My first commenter has suggested that I repost things I post at other blogs here. One fairly lengthy post I remember making was in response to Arnold Kling pointing out the upsides of a two-tiered society. Let me say up-front that I’m not an egalitarian. I’ll support Benjamin Tucker’s “principle of equal liberty” on Stirnerite contractual grounds, but I don’t place any moral value on equality. Here is what I wrote:
“Many years ago some people thought it would be a good idea to bring in some foreigners to do jobs “Americans won’t do”. They were called “slaves”. It turned out there were some serious problems with this social policy. Haiti found this out first the very hard way, and America later did too. Eventually every country gave up on that old system, with Brazil being the last.
The descendants of these people did not achieve the American dream at the same rate as Jewish, Irish, Italian and Asian immigrants to which their modern day replacements are often compared. This was true after the system of oppression their former rulers enacted when they found themselves possible minorities in a political system their conquerors pledged to make a race-blind democracy. This was true after many well-meaning political figures attempted to assist them, including in areas which had never had slavery. So they find themselves alienated in a society which has greatly wronged their kind, and nobody of importance any solutions other than platitudes.
Fortunately for their luckier neighbors, they do not have enough numbers and power to do anything about this. This was not the case in other two-tier societies that were found throughout Africa, and no sensible person would want to follow their example (especially Zimbabwe). In Latin America the elite have been better able to retain power, but a choice between Castro and Pinochet is not one I would like to be confronted with, and it is only recently that this conflict there is beginning to take on the framing of race, which is far uglier than that of class.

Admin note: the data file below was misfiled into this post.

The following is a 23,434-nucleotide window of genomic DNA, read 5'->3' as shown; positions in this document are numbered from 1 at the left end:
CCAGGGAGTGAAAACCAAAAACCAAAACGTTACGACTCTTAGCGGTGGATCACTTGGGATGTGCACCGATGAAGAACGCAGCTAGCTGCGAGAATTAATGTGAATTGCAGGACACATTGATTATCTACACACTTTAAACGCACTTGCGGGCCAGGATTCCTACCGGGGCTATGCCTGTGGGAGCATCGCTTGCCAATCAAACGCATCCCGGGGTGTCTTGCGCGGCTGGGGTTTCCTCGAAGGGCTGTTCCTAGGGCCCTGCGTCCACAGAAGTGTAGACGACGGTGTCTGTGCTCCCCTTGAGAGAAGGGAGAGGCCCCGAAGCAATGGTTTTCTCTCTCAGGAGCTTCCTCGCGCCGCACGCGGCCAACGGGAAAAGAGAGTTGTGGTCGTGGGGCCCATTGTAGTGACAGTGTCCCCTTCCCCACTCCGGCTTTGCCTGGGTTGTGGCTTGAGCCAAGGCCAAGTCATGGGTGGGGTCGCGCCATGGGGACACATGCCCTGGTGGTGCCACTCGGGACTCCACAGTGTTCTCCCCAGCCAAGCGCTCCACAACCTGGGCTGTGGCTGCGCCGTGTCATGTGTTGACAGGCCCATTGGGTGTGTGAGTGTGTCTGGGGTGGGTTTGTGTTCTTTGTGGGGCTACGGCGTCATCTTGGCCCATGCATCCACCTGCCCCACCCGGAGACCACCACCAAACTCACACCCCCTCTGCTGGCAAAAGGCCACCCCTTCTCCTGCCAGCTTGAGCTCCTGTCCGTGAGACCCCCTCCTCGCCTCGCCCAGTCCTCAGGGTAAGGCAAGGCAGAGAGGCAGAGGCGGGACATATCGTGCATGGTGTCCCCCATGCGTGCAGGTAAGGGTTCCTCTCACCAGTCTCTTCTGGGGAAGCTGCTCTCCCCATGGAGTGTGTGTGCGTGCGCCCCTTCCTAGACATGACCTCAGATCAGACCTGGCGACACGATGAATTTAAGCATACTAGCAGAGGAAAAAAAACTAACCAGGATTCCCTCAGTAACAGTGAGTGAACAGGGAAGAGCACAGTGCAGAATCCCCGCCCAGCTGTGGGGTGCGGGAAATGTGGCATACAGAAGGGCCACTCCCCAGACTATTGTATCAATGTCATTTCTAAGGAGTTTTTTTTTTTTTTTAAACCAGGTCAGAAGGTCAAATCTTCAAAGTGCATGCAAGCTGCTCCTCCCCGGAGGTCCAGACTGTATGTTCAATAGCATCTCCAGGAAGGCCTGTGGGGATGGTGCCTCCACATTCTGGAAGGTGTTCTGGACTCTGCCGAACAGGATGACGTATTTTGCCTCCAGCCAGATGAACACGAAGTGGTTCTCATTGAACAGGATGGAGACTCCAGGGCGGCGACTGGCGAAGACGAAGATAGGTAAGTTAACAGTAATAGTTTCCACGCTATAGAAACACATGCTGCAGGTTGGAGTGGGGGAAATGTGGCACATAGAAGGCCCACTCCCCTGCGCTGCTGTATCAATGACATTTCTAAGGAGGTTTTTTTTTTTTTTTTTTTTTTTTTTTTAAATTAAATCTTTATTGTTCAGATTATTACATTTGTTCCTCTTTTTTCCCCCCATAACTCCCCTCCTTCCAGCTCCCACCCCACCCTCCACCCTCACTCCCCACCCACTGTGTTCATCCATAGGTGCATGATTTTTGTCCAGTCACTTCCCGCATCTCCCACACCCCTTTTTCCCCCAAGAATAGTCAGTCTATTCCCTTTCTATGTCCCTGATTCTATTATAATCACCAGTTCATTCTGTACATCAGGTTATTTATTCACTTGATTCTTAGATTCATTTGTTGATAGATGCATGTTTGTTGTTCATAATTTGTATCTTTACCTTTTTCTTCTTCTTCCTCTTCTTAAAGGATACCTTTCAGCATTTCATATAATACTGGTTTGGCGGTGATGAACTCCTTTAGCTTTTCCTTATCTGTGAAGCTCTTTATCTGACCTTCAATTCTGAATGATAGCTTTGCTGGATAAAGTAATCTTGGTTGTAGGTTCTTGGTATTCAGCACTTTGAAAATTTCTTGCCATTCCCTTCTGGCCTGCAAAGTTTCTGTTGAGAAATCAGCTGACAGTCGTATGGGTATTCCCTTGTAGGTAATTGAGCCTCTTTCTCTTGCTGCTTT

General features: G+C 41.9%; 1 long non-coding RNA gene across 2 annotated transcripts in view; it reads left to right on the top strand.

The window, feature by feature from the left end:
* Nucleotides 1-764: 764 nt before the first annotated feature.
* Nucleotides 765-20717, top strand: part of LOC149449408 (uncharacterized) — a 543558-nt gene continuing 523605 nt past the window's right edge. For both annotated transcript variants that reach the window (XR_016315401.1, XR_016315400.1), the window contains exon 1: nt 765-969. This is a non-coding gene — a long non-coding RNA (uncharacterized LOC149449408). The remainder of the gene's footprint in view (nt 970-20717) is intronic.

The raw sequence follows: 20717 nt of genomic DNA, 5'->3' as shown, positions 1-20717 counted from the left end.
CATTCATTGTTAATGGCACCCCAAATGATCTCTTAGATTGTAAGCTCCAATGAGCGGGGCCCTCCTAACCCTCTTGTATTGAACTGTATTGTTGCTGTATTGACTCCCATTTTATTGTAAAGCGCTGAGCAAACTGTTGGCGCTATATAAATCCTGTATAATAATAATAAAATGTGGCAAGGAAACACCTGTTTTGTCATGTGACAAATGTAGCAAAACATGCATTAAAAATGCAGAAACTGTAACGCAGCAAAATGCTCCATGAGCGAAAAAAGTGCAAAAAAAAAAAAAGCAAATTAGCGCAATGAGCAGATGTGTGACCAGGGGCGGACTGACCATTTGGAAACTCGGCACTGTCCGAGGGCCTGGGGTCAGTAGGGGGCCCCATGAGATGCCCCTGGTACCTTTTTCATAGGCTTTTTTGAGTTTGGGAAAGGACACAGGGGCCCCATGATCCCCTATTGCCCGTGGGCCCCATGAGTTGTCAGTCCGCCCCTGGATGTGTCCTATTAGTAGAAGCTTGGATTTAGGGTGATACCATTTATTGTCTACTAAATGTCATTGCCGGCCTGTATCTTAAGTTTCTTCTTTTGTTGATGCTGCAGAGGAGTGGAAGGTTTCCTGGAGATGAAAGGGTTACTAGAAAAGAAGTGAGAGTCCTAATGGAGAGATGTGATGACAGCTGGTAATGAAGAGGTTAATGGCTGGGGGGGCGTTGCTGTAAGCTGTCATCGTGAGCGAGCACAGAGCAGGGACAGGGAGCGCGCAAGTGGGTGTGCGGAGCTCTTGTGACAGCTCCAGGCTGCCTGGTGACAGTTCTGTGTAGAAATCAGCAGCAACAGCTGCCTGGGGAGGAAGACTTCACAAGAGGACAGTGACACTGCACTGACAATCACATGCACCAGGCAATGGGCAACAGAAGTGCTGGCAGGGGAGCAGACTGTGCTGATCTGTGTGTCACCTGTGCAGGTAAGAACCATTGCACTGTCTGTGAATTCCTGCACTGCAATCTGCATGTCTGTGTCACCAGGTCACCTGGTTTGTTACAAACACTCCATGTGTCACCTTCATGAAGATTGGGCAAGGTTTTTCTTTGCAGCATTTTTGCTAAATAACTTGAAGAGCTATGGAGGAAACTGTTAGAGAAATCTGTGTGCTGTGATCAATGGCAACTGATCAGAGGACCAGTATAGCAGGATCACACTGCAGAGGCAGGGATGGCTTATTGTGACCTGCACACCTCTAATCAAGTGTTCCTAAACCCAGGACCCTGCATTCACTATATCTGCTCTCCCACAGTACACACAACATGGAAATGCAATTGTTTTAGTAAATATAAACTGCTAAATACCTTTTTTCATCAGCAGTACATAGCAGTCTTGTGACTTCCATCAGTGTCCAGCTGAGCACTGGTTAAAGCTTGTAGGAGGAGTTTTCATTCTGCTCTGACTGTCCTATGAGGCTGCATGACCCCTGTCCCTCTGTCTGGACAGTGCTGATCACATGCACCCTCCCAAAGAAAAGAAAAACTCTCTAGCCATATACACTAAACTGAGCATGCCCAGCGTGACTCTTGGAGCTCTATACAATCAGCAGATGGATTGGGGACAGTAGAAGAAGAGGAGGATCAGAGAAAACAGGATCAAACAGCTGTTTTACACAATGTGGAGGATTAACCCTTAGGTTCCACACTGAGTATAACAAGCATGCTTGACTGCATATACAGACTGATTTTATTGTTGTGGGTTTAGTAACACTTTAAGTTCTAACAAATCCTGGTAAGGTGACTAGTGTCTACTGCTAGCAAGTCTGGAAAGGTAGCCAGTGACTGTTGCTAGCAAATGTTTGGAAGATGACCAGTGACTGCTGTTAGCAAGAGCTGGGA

You might say that this is different. These people are not the victims of kidnapping and have not been explicitly oppressed by our government, although some of them resent the territory we seized from them and our interference in their political systems in a manner that generally entrenched the elite. This is true. The same was true of the Jews of Europe, the Armenians of Turkey, the Indians of East Africa and the Lebanese of West Africa and the overseas Chinese in Southeast Asia (to leave aside the closer but smaller example of Korean grocers in inner cities). This does not matter. The children of these immigrants did not ask to be born into a two-tier society, and the data indicates they are not escaping into the upper tier but becoming more and more like our old underclass than their parents or grandparents did, with the advancement of technology making their unskilled contributions becoming less and less necessary to the society they find themselves in. The inhabitants of Indonesia and the Phillipines similarly did not ask to be placed below the Chinese that live among them, and every once in a while this animosity boils over into indiscriminate murder. It was the murder of Amy Chua’s aunt by her Phillipine servant that is partly responsible for the book “World on Fire”, which deals with this issue more thoroughly than I can here. I do not want to have to build walls with broken glass or spikes on the top around my house. I do not want to be murdered because the combination of my comfortable status and my skin is an affront to those in the second tier. I also do not want to live in Sparta, transformed into a garrison society due to the need to suppress the helots. I urge you to seriously consider the experience of all the other such two-tier societies we have seen before blithely endorsing the turning of our own society into another one.”
I suppose it sounds rather over-dramatic and frightening. It just appears to me that all such societies are not the kind of places I would want to live. Perhaps we won’t go as far absent some disaster making large parts of the world less than habitable, but I suspect the creation of a large underclass will make things less pleasant ceteris paribus on the margin in the short run as well.
I realize there are some typos in the quoted portion, but I don’t feel like fixing them. Tough noogies.